A Voice for Professionalism
Through their unions, professionals are able to use their collective voice to stand up for professional standards and the future of good jobs in their respective industries.
- In the wake of sexual harassment and assault allegations that rocked the entertainment industry, creative professionals in a variety of occupations launched a new initiative to combat sexual harassment and share best practices across professions. Through their unions,[xviii] they committed to working together to make industry-wide improvements and collaborate on new ways to help eliminate harassment from the workplace.[xix]
- During the partial shutdown of the Federal government in December 2018 and January 2019, 800,000 federal employees and many more federal contract workers were furloughed and did not receive pay for 35 days. Unions representing federal employees and contractors, including the American Federation of Government Employees, International Association of Machinists, Professional Aviation Safety Specialists, and IFPTE, were able to raise their collective voices and mobilize to urge congress to end the shutdown and provide backpay to federal employees. As of April 2019, federal contractors were still working to pass legislation to win backpay for themselves.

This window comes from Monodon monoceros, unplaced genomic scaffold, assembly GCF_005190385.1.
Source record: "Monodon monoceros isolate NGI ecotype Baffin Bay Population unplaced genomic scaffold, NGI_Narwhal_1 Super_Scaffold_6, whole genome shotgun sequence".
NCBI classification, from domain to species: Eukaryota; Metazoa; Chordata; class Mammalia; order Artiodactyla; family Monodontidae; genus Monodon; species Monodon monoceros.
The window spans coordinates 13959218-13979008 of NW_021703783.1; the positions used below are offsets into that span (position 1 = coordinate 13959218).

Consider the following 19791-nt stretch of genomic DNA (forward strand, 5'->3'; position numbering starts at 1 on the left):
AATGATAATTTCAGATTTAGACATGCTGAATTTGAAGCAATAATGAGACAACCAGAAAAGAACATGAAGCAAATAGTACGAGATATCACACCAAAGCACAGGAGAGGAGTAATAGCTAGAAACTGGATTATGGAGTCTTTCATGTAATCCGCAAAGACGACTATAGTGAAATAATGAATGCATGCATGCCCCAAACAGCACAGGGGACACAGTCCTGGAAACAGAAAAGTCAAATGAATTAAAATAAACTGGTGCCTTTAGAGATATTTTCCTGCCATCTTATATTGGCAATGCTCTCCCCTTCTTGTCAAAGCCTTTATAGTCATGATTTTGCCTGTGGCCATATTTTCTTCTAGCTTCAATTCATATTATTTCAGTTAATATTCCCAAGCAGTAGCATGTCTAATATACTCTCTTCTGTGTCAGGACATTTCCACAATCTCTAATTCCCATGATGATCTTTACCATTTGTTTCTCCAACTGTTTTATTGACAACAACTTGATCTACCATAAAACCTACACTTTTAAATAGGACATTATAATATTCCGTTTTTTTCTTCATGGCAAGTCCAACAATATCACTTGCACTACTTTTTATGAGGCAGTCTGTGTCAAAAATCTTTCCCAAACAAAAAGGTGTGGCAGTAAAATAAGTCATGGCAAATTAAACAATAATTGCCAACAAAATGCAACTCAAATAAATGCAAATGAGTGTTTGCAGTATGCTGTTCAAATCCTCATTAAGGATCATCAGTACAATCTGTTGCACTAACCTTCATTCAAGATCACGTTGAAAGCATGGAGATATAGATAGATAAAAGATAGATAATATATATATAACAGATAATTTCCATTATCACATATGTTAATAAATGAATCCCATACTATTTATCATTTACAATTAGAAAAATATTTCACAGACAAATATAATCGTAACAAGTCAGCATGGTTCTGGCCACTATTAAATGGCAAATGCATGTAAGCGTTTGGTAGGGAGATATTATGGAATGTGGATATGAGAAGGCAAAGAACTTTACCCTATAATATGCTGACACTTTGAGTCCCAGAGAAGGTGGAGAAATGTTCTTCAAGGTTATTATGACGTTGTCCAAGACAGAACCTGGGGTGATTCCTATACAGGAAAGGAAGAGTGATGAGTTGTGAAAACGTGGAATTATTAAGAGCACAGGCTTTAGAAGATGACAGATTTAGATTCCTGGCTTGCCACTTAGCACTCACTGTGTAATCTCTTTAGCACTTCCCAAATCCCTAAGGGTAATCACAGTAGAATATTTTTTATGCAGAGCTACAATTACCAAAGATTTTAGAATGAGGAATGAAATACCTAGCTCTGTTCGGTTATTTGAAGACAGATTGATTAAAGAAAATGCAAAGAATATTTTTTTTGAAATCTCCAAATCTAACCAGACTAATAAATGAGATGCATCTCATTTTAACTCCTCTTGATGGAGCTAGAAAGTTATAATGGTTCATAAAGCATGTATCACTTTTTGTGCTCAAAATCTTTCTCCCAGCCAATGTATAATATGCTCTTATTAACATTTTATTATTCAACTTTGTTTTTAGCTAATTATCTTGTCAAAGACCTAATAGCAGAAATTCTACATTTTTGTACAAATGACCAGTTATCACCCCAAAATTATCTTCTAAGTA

- Teachers, administrators and other educational professionals use their collective voices to uphold professional standards inside the classroom and make sure students are properly supported outside the classroom as well. Both AFT and the American Federation of School Administrators (AFSA) have taken strong stances to advocate for the rights of immigrant children with temporary DACA protection, for greater gun control and against arming teachers and other school personnel, and against diverting funds meant for public education to private schools.[xx][xxi]
Collective bargaining has allowed over six million professionals to come together to achieve workplace improvements. The type of workplace improvements addressed by a collective bargaining agreement is determined solely by the members who will be covered by the collective bargaining agreement. Uniquely tailored collective bargaining agreements have resulted in the wide range of contract provisions covered in this fact sheet.
As demonstrated in this fact sheet, millions of professionals have chosen to come together in union and negotiate collectively for better wages and benefits, for a say in important workplace decisions and to improve the quality of their work and the professional nature of their jobs.
For answers to common questions about unions for professionals, see “I’m a Professional. What can a Union do for Me?”